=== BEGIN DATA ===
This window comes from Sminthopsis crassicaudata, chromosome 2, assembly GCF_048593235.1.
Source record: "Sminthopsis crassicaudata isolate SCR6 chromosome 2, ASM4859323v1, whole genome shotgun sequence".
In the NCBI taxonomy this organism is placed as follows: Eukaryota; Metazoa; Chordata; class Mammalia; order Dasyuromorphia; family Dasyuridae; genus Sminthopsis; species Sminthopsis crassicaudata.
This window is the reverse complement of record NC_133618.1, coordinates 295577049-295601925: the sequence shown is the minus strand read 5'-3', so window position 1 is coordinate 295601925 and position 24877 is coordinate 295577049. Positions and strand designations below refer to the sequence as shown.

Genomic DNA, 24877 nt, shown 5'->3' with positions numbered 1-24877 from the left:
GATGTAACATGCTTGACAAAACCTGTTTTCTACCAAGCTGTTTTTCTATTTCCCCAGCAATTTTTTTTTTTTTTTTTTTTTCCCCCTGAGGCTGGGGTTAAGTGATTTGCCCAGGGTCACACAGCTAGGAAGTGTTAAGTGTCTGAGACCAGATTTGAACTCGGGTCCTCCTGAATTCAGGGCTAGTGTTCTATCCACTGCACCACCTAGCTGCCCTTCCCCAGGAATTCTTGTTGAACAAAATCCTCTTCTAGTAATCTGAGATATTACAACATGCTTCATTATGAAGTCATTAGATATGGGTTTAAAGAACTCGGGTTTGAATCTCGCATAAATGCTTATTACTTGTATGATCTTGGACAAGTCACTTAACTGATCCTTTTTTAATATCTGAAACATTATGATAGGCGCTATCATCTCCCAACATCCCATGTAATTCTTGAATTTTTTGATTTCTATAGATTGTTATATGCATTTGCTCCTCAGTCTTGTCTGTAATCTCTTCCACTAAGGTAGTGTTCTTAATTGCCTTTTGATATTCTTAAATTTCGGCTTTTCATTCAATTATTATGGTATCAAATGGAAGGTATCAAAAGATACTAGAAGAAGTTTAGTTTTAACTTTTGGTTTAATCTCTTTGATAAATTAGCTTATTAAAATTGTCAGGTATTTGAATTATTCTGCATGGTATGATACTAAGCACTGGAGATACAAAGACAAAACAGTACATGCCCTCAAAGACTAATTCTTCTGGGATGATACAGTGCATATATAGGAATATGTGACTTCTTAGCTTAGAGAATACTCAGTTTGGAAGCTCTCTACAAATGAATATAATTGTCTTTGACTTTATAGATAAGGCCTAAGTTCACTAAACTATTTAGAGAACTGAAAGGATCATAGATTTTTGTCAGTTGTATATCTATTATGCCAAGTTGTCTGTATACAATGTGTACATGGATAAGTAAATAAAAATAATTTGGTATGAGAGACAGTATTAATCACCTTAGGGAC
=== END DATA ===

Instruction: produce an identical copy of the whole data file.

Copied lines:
This window comes from Sminthopsis crassicaudata, chromosome 2, assembly GCF_048593235.1.
Source record: "Sminthopsis crassicaudata isolate SCR6 chromosome 2, ASM4859323v1, whole genome shotgun sequence".
In the NCBI taxonomy this organism is placed as follows: Eukaryota; Metazoa; Chordata; class Mammalia; order Dasyuromorphia; family Dasyuridae; genus Sminthopsis; species Sminthopsis crassicaudata.
This window is the reverse complement of record NC_133618.1, coordinates 295577049-295601925: the sequence shown is the minus strand read 5'-3', so window position 1 is coordinate 295601925 and position 24877 is coordinate 295577049. Positions and strand designations below refer to the sequence as shown.

Genomic DNA, 24877 nt, shown 5'->3' with positions numbered 1-24877 from the left:
GATGTAACATGCTTGACAAAACCTGTTTTCTACCAAGCTGTTTTTCTATTTCCCCAGCAATTTTTTTTTTTTTTTTTTTTTCCCCCTGAGGCTGGGGTTAAGTGATTTGCCCAGGGTCACACAGCTAGGAAGTGTTAAGTGTCTGAGACCAGATTTGAACTCGGGTCCTCCTGAATTCAGGGCTAGTGTTCTATCCACTGCACCACCTAGCTGCCCTTCCCCAGGAATTCTTGTTGAACAAAATCCTCTTCTAGTAATCTGAGATATTACAACATGCTTCATTATGAAGTCATTAGATATGGGTTTAAAGAACTCGGGTTTGAATCTCGCATAAATGCTTATTACTTGTATGATCTTGGACAAGTCACTTAACTGATCCTTTTTTAATATCTGAAACATTATGATAGGCGCTATCATCTCCCAACATCCCATGTAATTCTTGAATTTTTTGATTTCTATAGATTGTTATATGCATTTGCTCCTCAGTCTTGTCTGTAATCTCTTCCACTAAGGTAGTGTTCTTAATTGCCTTTTGATATTCTTAAATTTCGGCTTTTCATTCAATTATTATGGTATCAAATGGAAGGTATCAAAAGATACTAGAAGAAGTTTAGTTTTAACTTTTGGTTTAATCTCTTTGATAAATTAGCTTATTAAAATTGTCAGGTATTTGAATTATTCTGCATGGTATGATACTAAGCACTGGAGATACAAAGACAAAACAGTACATGCCCTCAAAGACTAATTCTTCTGGGATGATACAGTGCATATATAGGAATATGTGACTTCTTAGCTTAGAGAATACTCAGTTTGGAAGCTCTCTACAAATGAATATAATTGTCTTTGACTTTATAGATAAGGCCTAAGTTCACTAAACTATTTAGAGAACTGAAAGGATCATAGATTTTTGTCAGTTGTATATCTATTATGCCAAGTTGTCTGTATACAATGTGTACATGGATAAGTAAATAAAAATAATTTGGTATGAGAGACAGTATTAATCACCTTAGGGAC